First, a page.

It’s annual planning season and I have budgeting on my mind. Therefore, a thought provoking post from the folks at First Round Review discussing the unique approach to planning and budgeting that Dave Brussin implemented at Monetate:
The first part of the article is a lengthy rant on all that is broken in the annual planning cycle. Some of it is endemic to the annual cycle and some can be fixed regardless of the cadence, a fact that weakens the overall argument/pitch.
Nonetheless, the counter-plan is very interesting:
- Find a group of comparable companies that are viewed as successful
- Time-normalize their financials based on maturity (“year X after IPO” and/or “$80M-$100M in revenue year”)
- Look at key business metrics and identify best, poor and average performance (as well as spread) + analyze what moves/outcomes enabled companies to reach “best” performance
- Use those numbers as guidelines for a quarter-by-quarter 3-year plan (12 quarters) for your company adjusting them in places where you think you’re smarter than them. Where you don’t – if their numbers are different than what you’re planning – they probably know something you don’t…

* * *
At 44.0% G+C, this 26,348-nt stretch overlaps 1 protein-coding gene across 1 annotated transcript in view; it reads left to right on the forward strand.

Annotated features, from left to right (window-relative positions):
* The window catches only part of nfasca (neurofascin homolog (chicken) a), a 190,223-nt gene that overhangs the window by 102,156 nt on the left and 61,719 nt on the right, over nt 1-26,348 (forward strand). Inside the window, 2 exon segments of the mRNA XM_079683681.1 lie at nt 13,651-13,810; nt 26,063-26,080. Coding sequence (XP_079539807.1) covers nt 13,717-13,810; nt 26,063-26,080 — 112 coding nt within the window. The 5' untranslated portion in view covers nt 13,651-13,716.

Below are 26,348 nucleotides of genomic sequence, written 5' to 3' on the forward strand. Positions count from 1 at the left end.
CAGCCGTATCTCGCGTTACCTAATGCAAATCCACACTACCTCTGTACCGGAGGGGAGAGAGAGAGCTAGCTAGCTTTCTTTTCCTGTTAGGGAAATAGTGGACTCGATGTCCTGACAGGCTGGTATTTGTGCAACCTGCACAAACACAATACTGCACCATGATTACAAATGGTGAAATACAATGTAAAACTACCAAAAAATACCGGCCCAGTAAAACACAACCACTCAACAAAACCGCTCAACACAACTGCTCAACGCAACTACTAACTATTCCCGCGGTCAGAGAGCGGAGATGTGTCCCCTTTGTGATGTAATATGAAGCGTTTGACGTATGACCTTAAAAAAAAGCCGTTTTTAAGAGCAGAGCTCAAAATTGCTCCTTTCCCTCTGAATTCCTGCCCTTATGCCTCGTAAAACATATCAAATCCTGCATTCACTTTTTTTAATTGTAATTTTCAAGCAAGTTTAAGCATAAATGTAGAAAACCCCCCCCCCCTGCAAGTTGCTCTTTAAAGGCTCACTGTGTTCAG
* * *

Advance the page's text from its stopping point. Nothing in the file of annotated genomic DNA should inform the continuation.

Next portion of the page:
- Treat every quarter like the end of a 12-month year (trailing 4-quarters). Compare and analyze the results
- Rinse and Repeat
The key benefits in this approach that resonate with are:
- “Smoother” planning – rather than more aggressive course-correction every 12 months
- Longer-term thinking – making decisions in the next quarter in the context of the next 12 quarters rather than the next 1-3 quarter
- Quicker feedback loop – a “year” comparable every quarter
- Better chances of identifying the unknown-unknowns by using other successful companies’ behaviors as guidelines (evens if you don’t fully understand them yet) – rather than being trapped in your own paradigm and limited perspective.